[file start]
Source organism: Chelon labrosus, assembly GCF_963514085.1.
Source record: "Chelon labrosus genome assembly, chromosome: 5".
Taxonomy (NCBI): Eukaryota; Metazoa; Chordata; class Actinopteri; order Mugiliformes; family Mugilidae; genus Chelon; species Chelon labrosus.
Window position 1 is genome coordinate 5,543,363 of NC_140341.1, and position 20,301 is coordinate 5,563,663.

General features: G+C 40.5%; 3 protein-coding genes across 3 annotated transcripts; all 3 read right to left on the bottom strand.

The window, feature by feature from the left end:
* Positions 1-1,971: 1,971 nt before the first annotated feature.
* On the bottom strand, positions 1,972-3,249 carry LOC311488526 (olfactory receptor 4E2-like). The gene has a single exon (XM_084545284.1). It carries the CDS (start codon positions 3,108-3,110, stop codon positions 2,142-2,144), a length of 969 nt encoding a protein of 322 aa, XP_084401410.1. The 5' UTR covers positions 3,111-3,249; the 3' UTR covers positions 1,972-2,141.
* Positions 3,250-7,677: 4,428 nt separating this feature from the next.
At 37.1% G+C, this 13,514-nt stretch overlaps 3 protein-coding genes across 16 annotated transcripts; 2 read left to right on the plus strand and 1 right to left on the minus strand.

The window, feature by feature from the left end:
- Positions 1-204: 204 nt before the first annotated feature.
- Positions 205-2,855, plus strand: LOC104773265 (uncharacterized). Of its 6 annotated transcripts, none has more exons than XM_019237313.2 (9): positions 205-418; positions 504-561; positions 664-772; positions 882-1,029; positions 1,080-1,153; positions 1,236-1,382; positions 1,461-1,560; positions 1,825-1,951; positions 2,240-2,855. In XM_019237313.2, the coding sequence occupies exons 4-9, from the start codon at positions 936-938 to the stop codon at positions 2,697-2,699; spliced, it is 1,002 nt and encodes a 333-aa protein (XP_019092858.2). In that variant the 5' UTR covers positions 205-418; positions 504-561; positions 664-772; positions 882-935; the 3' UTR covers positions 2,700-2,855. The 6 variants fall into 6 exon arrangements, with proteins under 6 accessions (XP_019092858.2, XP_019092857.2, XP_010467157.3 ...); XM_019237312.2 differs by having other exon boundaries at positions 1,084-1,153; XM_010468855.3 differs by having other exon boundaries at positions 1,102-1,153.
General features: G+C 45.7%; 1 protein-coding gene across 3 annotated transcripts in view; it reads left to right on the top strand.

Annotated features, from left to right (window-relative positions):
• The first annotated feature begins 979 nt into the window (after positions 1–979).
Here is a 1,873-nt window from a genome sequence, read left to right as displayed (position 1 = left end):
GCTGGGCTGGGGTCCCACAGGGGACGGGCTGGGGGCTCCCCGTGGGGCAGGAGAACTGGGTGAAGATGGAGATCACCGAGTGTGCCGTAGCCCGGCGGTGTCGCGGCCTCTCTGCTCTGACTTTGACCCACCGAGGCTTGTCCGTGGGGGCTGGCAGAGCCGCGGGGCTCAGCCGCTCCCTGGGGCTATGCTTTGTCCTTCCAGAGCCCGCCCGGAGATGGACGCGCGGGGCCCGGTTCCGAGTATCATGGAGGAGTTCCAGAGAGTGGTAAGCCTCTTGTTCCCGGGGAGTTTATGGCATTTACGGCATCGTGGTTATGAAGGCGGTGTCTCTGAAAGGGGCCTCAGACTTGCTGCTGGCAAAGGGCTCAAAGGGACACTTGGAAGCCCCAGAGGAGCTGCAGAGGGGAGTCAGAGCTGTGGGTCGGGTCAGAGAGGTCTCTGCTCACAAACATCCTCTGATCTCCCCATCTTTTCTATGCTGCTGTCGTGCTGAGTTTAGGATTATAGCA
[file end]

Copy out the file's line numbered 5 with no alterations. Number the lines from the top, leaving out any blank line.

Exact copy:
General features: G+C 40.5%; 3 protein-coding genes across 3 annotated transcripts; all 3 read right to left on the bottom strand.